In a preferred embodiment, the shroud may include a mount secured to the solder reservoir and shaped to slidably support the canopy thereon. A second solder nozzle may be located upstream of the solder nozzle to provide a turbulent wave under the workpiece. A weir member may be mounted adjacent to the tray and cooperate with the tray to form an opening through which the molten solder flows back to the solder reservoir. The weir member may be selectively rotated toward and away from the tray to vary the degree of opening of the opening.

According to another aspect of the present invention, there is provided a method of wave soldering a workpiece, which comprises the steps of providing a wave soldering apparatus including a solder reservoir within which molten solder is contained, a solder nozzle disposed in the solder reservoir, a tray pivotably mounted to the solder nozzle, and a shroud including an adjustable canopy and associated with the tray to form a contained space, forcing the molten solder through the solder nozzle to generate a substantially turbulent free solder wave under the workpiece while the workpiece is moved in a predetermined path, angularly moving the tray to vary the rate of flow of the molten solder, providing an inert gas atmosphere within the contained space, and adjusting position of the canopy in response to angular position of the tray to ensure that the workpiece exits from the solder wave within the inert gas atmosphere.

Depending on angular position of the tray, the canopy is moved toward and away from the solder nozzle in a direction substantially parallel to the path in which the workpiece is moved. The tray is oriented in a downwardly inclined position so as to increase the flow rate of the molten solder when a relatively large amount of solder deposits are required. When a relatively small amount of solder deposits are required, the tray is oriented in a horizontal position or slightly upwardly inclined position to decrease the flow rate of the molten solder.

BRIEF DESCRIPTION OF THE DRAWINGS

The above and other objects, features and advantages of the present invention will become more apparent from a reading of the following description of preferred embodiments when taken in conjunction with the accompanying drawings, in which:

FIG. 1 is a sectional view of one embodiment of an automatic wave soldering apparatus with a tray placed in an downwardly inclined position;

FIG. 2 is an enlarged perspective view of a shroud; and

FIG. 3 is a view similar to that of FIG. 1, but with the tray placed in a substantially horizontal position.

DESCRIPTION OF THE PREFERRED EMBODIMENTS

Referring first to FIG. 1, there is shown an automatic wave soldering apparatus according to one embodiment of the present invention and generally designated at 10. The wave soldering apparatus 10 includes a solder reservoir 12 for holding a supply of molten solder 14, first and second solder nozzles 16, 18 for providing solder waves of molten solder, and an shroud 20 for providing an inert gas atmosphere. A printed circuit board 22 is passed along a path 24, shown by broken line in FIG. 1, above the solder reservoir 12. The path 24 is sloped upwards at an angle, for example, of 3 to 5 degrees to the horizontal.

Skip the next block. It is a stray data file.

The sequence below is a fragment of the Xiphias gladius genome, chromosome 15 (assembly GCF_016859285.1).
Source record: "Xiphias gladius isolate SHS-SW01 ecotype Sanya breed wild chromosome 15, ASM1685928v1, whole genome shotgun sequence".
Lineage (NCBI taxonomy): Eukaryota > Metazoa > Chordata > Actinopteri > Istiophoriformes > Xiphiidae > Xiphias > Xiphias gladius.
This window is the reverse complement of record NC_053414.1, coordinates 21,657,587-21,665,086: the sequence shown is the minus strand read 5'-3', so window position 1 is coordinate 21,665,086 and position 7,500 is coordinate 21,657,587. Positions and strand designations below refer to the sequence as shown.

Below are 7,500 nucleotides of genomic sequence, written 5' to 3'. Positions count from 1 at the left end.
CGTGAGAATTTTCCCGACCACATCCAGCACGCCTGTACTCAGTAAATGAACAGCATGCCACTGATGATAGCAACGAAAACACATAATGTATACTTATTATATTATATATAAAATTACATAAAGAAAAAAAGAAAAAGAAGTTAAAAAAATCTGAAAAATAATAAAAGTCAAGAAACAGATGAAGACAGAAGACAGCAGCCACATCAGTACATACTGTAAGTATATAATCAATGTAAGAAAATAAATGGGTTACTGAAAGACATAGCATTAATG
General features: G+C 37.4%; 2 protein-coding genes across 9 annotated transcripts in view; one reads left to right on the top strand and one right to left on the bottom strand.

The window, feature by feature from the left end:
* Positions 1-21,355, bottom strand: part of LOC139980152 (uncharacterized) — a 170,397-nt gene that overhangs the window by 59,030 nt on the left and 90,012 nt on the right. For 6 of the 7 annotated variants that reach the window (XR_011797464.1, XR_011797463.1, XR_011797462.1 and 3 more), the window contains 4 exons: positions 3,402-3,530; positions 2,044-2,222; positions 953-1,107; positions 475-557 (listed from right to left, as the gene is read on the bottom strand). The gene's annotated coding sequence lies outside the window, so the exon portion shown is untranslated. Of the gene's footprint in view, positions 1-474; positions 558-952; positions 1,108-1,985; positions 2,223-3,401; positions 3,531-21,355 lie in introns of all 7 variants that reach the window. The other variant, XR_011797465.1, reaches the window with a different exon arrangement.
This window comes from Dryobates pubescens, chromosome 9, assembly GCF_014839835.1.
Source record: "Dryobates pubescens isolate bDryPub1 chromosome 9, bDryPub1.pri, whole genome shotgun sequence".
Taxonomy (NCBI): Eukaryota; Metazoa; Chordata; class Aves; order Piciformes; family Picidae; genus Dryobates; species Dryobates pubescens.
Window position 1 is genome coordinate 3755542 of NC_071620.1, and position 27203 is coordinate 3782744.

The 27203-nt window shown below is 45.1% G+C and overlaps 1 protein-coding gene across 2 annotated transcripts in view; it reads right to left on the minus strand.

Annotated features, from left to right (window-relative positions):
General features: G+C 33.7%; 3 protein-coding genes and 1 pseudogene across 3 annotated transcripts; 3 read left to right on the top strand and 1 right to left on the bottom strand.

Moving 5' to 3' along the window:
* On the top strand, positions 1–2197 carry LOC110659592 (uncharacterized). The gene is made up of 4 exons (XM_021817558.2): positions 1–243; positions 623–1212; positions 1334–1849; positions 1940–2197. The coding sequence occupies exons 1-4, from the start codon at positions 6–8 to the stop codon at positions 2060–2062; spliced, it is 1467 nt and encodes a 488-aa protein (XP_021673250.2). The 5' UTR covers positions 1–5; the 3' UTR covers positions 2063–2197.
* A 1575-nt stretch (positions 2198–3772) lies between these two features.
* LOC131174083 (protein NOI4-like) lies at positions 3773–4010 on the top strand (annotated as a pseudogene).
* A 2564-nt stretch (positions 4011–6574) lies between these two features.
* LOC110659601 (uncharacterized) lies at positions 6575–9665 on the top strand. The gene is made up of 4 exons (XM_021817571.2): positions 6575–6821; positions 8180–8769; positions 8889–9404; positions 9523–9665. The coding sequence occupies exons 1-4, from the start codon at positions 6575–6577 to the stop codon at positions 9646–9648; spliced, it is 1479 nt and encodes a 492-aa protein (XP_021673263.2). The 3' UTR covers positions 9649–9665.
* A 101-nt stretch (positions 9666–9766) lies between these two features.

The first solder nozzle 16 includes a pair of upstream and downstream sides or inwardly sloping walls 25, 26, and vertical side walls (not shown) secured to opposite sides of the inwardly sloping walls 25, 26. The first nozzle 16 extends up above the solder level and has a relatively narrow opening 28 through which the molten solder is pumped up to form a solder wave. In the illustrated embodiment, provision is made to generate a turbulent wave. Specifically, a transverse rod or shaft 30 extends below the narrow opening 28 of the first solder nozzle 16. Opposite ends of the rod 30 are supported by springs (not shown). When the molten solder is pumped up through the nozzle opening 28, it flows against the rod 30. This causes the molten solder to flow in a vortex above the rod 30. The rod 30 is first bent upward and then, moved back under the influence of the springs. This up and down motion of the rod 30 creates a turbulent wave. One example of such turbulent means is disclosed in Japanese patent publication No. 1-59073, the content of which is incorporated herein by reference. Illustratively, the turbulent wave is arranged to only contact the underside of the board 22. The turbulent wave promotes the penetration of the molten solder into narrow spaces between electronic components, the filling of through holes in the circuit board, the filling of crevices and corners adjacent solder masks.